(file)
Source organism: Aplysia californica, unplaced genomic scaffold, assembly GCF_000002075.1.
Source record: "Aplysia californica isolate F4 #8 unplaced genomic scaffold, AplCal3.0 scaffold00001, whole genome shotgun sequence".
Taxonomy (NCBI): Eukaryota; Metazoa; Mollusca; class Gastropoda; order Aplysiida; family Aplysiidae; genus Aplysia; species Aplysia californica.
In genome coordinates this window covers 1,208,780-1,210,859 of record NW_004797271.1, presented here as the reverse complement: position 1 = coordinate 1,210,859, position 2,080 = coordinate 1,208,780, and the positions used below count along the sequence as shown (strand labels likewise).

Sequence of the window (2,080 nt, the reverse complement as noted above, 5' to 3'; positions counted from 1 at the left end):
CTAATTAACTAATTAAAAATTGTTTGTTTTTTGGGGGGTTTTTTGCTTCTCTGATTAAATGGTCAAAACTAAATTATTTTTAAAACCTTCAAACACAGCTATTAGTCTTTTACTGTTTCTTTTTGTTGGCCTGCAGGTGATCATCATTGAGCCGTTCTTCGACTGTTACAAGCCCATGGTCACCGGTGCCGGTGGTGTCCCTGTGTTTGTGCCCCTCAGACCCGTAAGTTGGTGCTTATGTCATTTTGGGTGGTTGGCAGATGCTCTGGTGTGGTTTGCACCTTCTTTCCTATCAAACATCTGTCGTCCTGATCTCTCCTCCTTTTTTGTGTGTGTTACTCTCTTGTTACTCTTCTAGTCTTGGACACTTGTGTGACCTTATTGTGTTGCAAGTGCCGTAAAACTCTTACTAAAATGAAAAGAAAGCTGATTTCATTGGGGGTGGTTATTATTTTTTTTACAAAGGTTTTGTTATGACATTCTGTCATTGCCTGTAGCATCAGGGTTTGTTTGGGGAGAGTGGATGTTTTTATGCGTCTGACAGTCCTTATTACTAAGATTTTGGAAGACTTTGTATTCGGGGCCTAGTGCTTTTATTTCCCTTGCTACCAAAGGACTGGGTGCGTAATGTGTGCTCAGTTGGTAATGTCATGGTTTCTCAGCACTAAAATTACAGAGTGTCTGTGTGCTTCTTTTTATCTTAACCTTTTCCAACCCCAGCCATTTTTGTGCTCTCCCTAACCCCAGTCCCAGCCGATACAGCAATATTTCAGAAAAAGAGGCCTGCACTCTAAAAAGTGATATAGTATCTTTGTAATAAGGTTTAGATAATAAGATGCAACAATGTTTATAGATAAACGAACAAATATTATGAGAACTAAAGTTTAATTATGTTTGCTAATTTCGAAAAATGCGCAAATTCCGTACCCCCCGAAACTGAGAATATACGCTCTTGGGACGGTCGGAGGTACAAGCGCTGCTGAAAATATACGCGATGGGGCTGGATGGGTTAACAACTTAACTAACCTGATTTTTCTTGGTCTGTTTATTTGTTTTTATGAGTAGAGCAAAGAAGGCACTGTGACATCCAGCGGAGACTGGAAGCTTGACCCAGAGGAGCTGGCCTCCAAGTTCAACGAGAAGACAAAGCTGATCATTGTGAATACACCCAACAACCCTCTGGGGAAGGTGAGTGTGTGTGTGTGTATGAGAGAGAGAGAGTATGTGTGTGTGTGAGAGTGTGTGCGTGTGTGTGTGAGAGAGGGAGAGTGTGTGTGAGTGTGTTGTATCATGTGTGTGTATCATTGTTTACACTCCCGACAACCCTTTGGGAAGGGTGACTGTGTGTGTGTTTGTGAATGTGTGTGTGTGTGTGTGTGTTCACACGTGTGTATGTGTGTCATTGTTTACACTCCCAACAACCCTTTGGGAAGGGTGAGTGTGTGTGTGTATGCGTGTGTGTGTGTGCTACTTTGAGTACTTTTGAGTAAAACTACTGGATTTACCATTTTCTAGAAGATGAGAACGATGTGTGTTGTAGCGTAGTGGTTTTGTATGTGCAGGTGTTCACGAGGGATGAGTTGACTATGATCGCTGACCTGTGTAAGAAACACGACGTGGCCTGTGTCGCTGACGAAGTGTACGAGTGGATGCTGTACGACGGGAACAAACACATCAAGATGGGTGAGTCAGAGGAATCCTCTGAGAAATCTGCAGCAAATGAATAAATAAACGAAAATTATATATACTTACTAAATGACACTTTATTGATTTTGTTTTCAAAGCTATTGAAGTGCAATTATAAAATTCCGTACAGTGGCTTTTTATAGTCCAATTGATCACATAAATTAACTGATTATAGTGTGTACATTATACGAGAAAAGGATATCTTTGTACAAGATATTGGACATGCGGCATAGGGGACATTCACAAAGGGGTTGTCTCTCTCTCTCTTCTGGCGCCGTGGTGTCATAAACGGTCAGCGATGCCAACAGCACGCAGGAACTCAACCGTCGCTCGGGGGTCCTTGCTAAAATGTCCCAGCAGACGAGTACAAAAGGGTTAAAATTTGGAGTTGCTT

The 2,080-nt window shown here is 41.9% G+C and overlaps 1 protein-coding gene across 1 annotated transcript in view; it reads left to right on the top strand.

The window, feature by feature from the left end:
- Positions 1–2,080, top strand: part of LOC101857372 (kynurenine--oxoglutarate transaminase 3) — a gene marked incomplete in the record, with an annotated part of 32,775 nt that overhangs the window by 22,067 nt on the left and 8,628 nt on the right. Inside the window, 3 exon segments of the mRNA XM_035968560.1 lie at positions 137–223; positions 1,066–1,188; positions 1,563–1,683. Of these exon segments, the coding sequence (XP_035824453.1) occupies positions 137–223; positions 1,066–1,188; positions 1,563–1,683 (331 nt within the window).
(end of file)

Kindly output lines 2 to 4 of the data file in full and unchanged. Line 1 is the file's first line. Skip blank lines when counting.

Source record: "Aplysia californica isolate F4 #8 unplaced genomic scaffold, AplCal3.0 scaffold00001, whole genome shotgun sequence".
Taxonomy (NCBI): Eukaryota; Metazoa; Mollusca; class Gastropoda; order Aplysiida; family Aplysiidae; genus Aplysia; species Aplysia californica.
In genome coordinates this window covers 1,208,780-1,210,859 of record NW_004797271.1, presented here as the reverse complement: position 1 = coordinate 1,210,859, position 2,080 = coordinate 1,208,780, and the positions used below count along the sequence as shown (strand labels likewise).